You may expect to see a Cantonese Chinese restaurant in almost every village in Belgium, but next to Chinese, you will find a handful of Thai restaurants here as well. We’re lucky to find two Thai restaurants serving very authentically yummy Thai delights near our home.
So here I am, showing my fancy over Thai food again. I admit, next to Italian, I adore Thai cuisine.
I love the strong aromatic, and oftentimes a spicy edge of Thai dishes. Interestingly, you can come to explore all of your taste senses – sour, sweet, salty, bitter, spicy – in even just a single Thai meal!
“What is Thai food? Every country in the world has its own food profile. It reflects its culture, environment, ingenuity and values. In the case of Thailand, these words come to mind: intricacy; attention to detail; texture; color; taste; and the use of ingredients with medicinal benefits, as well as good flavor.
I’ve actually heard about this latest food craze from my health-conscious Filipina friend. Even the UN gave this superfood an international year to commemorate its awesomeness. My friend also swears by it as a great alternative to rice, which we Filipinos can hardly live without.
But since I moved here in Europe, I’ve already started eating rice occasionally, once or twice a week as a matter of fact. I’m now chowing down more on other carbs such as potatoes, pasta, or noodles.
Yet in a few occasions too, I’d just simply eat salad or vegetables. So coming across this new grain (or seed) did give me another healthier option.
The term pancit is actually derived from Hokkien Chinese word, pian i sit (便ê食; Pe̍h-ōe-jī: piān-ê-si̍t or Chinese: 便食; pinyin: biàn shí). So obviously, it’s the Chinese who introduced noodles to us and since then we have adopted these into our local cuisine. With over 30 variations of pancit available all over the country, you’ll also never run out of finding these panciterias or shops specializing in noodles.
Interestingly, like rice, we Filipinos can eat pancit at any time of the day. We can chow it down for breakfast, lunch, dinner, and snacks. Like me, most would eat pancit as it is, but for others, they would even mix it with rice, or with some leftover dish, or simply with dried fish and pickles.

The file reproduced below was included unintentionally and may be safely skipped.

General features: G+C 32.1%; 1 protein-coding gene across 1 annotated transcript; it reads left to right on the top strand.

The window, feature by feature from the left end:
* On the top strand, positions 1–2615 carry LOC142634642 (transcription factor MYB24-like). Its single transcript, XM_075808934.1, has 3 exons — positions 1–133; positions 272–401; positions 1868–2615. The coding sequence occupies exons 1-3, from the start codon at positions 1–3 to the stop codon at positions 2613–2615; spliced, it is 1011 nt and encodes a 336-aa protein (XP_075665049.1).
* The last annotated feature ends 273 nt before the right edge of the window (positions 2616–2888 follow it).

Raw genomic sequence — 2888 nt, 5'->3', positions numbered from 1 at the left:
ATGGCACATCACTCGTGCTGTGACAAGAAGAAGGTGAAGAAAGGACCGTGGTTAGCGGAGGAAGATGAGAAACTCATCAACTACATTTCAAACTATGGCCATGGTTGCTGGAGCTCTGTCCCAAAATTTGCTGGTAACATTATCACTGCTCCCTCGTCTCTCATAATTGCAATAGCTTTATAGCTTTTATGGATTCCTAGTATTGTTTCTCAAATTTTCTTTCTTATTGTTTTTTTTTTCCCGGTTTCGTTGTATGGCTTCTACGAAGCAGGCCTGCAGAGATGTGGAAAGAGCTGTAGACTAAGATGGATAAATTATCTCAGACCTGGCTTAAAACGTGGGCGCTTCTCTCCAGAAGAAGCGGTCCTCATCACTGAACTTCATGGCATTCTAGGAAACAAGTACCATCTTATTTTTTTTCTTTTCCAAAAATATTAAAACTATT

Pancit is perhaps amongst the easiest Filipino dishes that I can cook while living here in Europe for several years now. For one, it’s very easy to find noodles of different kinds – vermicelli noodles in particular – in most Asian grocery stores.
Pancit is a very traditional and popular cuisine found in majority of Filipino restaurants, and certainly at dinner tables of Filipinos everywhere. Filipina mothers would whip up pancit for family gatherings.
Most especially during birthday celebrations, it has to be sure that the pancit noodles are kept long; for it’s been superstitiously believed that it represents long life and good health. In most Chinese restaurants in the Philippines, they often have “birthday noodles” as part of their special menus.
It’s pretty obvious how I like pasta very much, and it’s amongst the dozens of reasons why I was eager to visit Italy. The kind of pasta I enjoyed much as a kid however, is not as the same as the Italian’s.
Pinoy pasta is quite different.
Our version of spaghetti bolognese has the usual ingredients, yet we add some extras like hot dogs, sugar and banana ketchup that all in all, give a bit of sweet taste. My favorite carbonara has a creamy white sauce topped with ham and bacon; a balanced mix of all-purpose cream, cream of mushroom soup and evaporated milk defines it.